nadal latest match,today score result,india scores,For the BJP, the post-poll challenge
Electoral defeats are hard. During a campaign, a party invests all its energy, resources, networks and organisational might in securing victory, vote by vote, polling booth by polling booth, constituency by constituency. To keep up the morale of workers and to sustain a degree of motivation, a party also convinces itself that it is on the verge of victory. And that is why when the results are adverse, and a party confronts a loss or less-than-optimal performance, all equations get unsettled. There is a familiar blame-game between units of the party. Top leaders are questioned on strategy and tactics. Others begin weighing their future prospects and shift allegiances. Workers worry about protection in politically competitive, even violent, settings. And the party in power, emboldened by victory, deploys all means to crush a party that is already bruised to be able to weaken a competitor when the time is ripe.
This is a familiar story in Indian politics. And the prime example, nationally, is the Congress after its 2014 and 2019 losses. But since its defeat in West Bengal and rout in Kerala, the BJP appears to be going through a similar pattern. In Kerala, the party faces questions about its sources and modalities of funding and charges of bribing of candidates, with the police officially pursuing investigations against the party’s state unit chief. In West Bengal, the BJP first bore the brunt of post-electoral violence by Trinamool Congress cadres, witnessed internal fractures among state leaders, and went on a collision course against the newly elected state government.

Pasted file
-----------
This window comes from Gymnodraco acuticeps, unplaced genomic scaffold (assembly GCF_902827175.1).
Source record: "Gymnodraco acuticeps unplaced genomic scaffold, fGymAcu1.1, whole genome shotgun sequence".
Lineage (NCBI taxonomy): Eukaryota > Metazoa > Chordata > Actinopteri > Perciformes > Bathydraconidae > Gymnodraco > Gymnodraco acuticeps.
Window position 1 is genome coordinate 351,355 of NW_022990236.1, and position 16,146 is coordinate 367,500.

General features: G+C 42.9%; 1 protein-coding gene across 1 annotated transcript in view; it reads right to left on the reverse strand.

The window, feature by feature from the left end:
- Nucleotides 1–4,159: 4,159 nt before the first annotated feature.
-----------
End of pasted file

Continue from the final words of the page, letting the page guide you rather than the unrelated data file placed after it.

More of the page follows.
But while post-electoral disequilibrium is often understandable in a party, the way out is to go back to the roots, review the reasons for defeat, let an elected government function while remaining a vigilant opposition, and get its house in order. That may be a lesson for the BJP in the south and the east.